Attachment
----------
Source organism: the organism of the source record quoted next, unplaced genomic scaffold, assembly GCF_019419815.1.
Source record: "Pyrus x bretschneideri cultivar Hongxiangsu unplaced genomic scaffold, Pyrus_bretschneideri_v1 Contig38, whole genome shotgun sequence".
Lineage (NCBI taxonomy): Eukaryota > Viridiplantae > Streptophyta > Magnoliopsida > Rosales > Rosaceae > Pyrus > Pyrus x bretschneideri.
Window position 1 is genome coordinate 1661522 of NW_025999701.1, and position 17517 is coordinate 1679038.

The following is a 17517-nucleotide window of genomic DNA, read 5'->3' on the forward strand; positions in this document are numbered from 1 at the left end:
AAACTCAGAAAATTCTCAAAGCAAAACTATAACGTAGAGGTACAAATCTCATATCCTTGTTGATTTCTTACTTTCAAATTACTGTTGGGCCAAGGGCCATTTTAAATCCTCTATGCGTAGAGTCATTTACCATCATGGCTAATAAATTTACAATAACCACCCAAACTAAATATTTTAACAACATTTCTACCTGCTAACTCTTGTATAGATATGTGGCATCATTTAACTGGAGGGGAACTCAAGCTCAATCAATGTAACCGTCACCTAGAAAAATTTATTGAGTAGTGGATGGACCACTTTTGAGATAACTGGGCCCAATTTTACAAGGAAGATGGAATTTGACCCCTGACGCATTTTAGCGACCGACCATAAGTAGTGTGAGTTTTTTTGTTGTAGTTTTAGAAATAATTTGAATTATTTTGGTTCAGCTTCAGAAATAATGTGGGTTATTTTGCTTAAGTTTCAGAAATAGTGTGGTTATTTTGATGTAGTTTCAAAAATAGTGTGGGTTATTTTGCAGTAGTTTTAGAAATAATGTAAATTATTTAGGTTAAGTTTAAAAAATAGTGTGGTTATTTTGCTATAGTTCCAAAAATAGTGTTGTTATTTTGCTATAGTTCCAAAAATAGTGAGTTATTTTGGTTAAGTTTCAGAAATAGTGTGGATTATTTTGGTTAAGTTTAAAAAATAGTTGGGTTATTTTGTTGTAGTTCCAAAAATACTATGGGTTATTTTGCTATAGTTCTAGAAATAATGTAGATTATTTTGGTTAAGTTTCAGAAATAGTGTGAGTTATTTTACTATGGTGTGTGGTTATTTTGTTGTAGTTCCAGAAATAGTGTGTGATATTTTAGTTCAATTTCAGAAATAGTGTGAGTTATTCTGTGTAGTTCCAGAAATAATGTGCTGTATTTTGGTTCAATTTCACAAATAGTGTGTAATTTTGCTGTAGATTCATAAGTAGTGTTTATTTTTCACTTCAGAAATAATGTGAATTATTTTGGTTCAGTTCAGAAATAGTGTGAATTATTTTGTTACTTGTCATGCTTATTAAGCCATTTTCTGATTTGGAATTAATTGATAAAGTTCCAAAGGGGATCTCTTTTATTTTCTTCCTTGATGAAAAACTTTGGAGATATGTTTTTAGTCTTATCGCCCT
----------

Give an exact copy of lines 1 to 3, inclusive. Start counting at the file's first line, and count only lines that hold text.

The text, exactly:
Source organism: the organism of the source record quoted next, unplaced genomic scaffold, assembly GCF_019419815.1.
Source record: "Pyrus x bretschneideri cultivar Hongxiangsu unplaced genomic scaffold, Pyrus_bretschneideri_v1 Contig38, whole genome shotgun sequence".
Lineage (NCBI taxonomy): Eukaryota > Viridiplantae > Streptophyta > Magnoliopsida > Rosales > Rosaceae > Pyrus > Pyrus x bretschneideri.